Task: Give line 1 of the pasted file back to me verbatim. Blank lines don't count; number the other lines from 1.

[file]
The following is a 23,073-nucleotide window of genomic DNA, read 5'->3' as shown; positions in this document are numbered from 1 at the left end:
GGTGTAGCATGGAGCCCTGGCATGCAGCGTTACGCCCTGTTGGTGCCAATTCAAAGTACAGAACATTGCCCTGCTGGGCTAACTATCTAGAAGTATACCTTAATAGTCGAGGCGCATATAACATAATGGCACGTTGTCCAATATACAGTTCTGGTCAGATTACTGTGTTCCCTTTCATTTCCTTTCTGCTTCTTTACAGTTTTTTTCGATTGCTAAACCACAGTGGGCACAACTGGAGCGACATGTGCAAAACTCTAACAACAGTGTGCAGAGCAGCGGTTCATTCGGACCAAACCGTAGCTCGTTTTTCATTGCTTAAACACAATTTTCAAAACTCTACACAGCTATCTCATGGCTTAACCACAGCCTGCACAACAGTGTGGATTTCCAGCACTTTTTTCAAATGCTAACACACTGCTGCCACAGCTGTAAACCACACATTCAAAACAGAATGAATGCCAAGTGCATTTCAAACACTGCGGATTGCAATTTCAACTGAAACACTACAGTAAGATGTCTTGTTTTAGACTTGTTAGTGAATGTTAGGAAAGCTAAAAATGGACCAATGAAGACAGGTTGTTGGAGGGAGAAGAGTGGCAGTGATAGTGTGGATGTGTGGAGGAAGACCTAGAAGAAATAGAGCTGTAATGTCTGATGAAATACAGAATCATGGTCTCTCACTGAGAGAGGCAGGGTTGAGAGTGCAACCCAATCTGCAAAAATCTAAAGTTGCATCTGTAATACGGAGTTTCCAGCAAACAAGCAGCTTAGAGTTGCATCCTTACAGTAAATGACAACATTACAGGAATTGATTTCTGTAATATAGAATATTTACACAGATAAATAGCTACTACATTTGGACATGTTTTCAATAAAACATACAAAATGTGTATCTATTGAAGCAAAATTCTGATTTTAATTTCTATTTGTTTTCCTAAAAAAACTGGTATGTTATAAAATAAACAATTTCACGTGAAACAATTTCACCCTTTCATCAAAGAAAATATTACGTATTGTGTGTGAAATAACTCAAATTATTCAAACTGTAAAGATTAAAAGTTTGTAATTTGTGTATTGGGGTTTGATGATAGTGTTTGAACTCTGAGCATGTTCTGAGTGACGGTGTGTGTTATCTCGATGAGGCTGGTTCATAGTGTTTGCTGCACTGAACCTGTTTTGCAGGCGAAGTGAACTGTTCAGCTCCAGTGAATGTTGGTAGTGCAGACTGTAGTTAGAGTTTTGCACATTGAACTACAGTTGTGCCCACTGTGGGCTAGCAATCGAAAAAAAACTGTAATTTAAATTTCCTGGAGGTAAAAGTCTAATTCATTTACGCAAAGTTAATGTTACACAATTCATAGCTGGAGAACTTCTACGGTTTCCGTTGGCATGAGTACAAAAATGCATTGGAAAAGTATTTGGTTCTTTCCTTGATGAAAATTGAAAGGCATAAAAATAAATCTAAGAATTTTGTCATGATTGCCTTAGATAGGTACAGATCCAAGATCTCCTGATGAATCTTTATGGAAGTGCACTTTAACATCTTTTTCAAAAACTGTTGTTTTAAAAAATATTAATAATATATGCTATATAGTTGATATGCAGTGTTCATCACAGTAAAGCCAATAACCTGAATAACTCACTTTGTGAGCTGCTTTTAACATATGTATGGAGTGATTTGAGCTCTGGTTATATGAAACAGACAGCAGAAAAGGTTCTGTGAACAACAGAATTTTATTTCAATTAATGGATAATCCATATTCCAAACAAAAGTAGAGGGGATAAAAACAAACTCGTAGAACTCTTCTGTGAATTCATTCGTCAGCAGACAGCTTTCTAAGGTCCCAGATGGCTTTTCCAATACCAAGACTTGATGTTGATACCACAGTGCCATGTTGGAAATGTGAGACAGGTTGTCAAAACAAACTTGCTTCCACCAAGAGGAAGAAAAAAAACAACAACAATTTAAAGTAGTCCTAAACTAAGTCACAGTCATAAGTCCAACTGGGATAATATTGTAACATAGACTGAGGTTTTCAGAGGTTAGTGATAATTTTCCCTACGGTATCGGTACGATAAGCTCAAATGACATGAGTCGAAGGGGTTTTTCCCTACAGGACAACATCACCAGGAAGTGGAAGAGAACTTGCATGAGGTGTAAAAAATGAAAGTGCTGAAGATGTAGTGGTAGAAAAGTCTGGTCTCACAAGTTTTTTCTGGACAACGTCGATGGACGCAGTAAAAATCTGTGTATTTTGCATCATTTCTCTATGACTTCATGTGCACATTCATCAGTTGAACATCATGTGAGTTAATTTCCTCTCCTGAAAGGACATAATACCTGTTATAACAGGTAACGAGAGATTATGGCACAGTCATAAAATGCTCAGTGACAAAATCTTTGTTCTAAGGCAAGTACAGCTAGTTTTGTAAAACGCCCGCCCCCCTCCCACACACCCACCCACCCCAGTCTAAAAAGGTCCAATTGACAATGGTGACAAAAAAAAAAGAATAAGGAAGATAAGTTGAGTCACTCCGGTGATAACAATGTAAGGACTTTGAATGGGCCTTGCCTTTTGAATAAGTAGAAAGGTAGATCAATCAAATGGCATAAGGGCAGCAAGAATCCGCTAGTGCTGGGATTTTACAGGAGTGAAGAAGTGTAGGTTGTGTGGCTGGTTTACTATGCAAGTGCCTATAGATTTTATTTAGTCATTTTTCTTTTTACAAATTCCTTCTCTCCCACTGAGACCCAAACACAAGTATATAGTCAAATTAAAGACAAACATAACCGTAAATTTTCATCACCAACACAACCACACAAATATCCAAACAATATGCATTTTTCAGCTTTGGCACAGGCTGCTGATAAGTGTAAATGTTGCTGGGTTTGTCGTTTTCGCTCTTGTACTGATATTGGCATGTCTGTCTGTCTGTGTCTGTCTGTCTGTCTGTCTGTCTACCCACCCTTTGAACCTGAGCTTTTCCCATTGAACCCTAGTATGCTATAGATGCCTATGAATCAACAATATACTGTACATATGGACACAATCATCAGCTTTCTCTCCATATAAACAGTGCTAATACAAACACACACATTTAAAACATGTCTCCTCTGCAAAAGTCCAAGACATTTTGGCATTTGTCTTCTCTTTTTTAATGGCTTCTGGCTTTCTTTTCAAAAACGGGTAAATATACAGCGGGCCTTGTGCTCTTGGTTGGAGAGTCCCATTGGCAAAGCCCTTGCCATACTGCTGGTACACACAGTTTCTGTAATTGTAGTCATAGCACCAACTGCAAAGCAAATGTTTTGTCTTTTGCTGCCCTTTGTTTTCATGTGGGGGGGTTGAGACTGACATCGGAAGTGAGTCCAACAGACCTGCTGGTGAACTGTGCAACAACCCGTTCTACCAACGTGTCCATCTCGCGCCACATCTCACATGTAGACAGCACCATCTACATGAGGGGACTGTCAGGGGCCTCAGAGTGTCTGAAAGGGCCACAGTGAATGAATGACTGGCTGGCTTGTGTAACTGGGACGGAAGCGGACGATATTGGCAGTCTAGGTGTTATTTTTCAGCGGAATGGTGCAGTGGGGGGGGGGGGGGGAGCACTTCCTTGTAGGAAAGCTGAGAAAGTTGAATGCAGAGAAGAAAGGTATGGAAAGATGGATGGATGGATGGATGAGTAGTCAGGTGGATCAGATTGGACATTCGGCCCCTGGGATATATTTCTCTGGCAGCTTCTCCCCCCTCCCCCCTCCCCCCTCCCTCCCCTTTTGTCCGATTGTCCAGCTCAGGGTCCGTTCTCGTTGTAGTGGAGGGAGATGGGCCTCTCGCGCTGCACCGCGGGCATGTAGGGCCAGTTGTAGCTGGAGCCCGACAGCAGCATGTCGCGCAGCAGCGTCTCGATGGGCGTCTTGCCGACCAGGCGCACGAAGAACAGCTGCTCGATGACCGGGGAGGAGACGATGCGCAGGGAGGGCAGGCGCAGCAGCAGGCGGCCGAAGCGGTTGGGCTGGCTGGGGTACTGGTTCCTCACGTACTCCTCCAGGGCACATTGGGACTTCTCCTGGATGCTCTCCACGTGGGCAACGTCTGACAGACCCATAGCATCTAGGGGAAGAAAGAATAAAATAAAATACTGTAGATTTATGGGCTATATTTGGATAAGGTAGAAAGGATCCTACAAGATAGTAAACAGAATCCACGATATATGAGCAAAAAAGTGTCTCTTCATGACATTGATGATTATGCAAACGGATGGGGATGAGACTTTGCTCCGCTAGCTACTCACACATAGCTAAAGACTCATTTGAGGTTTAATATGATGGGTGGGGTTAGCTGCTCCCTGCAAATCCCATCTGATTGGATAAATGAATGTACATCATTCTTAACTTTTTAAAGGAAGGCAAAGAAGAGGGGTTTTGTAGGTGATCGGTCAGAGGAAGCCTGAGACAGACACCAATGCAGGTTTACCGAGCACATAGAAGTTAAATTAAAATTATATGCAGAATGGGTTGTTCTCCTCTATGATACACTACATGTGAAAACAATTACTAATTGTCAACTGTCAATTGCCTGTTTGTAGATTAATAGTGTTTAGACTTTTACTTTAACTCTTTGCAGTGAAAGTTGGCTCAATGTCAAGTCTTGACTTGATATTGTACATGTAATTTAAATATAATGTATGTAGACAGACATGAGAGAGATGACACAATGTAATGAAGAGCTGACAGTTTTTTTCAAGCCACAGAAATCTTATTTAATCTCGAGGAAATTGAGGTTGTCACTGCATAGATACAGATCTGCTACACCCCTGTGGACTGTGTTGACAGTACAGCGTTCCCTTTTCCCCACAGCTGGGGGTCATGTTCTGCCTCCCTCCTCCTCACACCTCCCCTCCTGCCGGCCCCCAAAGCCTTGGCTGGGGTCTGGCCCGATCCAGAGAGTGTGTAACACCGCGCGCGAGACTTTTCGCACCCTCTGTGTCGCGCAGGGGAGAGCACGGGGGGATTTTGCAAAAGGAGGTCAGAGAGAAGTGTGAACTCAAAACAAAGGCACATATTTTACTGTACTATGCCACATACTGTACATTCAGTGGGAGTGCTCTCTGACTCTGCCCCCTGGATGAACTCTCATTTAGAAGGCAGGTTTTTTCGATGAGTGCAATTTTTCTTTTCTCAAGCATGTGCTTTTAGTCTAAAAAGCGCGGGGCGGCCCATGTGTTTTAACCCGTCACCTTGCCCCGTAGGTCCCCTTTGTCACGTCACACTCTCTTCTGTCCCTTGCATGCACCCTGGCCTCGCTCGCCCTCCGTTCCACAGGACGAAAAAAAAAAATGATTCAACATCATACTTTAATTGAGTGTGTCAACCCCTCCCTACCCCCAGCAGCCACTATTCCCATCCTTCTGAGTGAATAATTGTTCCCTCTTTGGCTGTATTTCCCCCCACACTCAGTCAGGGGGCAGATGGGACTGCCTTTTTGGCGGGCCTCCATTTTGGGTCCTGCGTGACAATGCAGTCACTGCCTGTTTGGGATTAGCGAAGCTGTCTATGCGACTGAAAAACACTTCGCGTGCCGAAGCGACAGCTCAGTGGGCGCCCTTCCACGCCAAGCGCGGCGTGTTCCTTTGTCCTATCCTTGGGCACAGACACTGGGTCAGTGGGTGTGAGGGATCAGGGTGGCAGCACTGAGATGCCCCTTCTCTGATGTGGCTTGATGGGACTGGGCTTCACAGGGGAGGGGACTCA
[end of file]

The following is a 23,073-nucleotide window of genomic DNA, read 5'->3' as shown; positions in this document are numbered from 1 at the left end: